Qualitative interview results: how best to support Aboriginal Community Controlled Health Services with delivering alcohol care to our communities
Many Aboriginal and Torres Strait Islander communities have identified alcohol harms as a key concern. Aboriginal Community Controlled Health Services (ACCHSs) are in a unique position to offer culturally-appropriate help or treatment for unhealthy drinking. The current study aims to better understand current models of alcohol care in ACCHS and to inform support that could be offered to services.
Qualitative phone interviews were held with 2-5 staff from each of 11 ACCHS around Australia. This was part of a cluster randomised wait-control trial of an approach to support ACCHSs with increasing alcohol care, including screening, brief intervention and relapse prevention medicines. Interviews were conducted with staff of 11 of the 22 services. These 11 services had been randomly allocated to the early-support stage.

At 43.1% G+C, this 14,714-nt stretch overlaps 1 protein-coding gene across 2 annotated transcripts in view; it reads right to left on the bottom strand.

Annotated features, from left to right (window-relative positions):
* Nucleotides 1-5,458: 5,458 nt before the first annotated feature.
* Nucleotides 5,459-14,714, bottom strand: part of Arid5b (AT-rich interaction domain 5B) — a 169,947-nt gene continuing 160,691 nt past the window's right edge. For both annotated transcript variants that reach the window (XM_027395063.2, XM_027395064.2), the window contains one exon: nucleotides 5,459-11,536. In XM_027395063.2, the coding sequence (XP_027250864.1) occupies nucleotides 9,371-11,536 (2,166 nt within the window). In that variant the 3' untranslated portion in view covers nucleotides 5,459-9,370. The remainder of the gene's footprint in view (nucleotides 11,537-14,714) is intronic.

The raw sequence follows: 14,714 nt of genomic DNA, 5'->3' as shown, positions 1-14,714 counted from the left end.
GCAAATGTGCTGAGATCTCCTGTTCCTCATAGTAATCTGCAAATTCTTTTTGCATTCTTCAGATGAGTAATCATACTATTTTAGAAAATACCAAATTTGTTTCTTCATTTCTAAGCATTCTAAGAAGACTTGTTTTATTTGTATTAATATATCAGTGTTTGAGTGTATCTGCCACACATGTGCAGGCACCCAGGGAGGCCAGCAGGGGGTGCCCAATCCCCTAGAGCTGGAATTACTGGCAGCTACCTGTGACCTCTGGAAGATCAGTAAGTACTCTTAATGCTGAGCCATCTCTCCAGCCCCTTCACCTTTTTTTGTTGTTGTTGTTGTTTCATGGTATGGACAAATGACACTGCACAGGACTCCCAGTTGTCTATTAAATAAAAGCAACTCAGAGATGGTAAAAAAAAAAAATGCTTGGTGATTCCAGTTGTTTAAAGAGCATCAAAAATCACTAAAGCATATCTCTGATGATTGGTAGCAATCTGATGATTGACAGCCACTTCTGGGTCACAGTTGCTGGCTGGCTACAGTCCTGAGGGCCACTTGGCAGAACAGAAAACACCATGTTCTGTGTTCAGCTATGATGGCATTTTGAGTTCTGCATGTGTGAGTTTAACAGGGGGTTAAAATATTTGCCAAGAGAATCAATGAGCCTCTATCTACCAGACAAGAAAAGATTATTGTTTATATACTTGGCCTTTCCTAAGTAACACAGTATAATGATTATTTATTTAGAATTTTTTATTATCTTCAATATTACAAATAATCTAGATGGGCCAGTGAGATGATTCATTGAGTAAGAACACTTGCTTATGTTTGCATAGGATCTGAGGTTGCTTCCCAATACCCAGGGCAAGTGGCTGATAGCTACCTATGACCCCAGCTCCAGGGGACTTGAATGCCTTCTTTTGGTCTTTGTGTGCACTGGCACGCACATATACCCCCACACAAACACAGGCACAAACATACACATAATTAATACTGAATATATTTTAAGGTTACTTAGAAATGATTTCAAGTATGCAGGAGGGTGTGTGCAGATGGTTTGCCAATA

Six key themes from the data emerged and were organised into a socio-ecological model. This model reflects the inter-connectedness of individuals, services and broader societal environments which impact on alcohol use behaviours and alcohol care within ACCHSs. Staff pointed to the need for multi-faceted and holistic supports, from the client level through to policy and legislation. Data allowed development of models describing current treatment approaches, and the support needed. These models have been drafted for further consultation with services.
Perspectives from on-the-ground ACCHS staff are invaluable in determining what supports may be helpful for increasing alcohol care for communities. Staff indicated that multi-faceted and holistic supports, from client level through to policy and legislation, are needed for sustainable change in alcohol care delivery.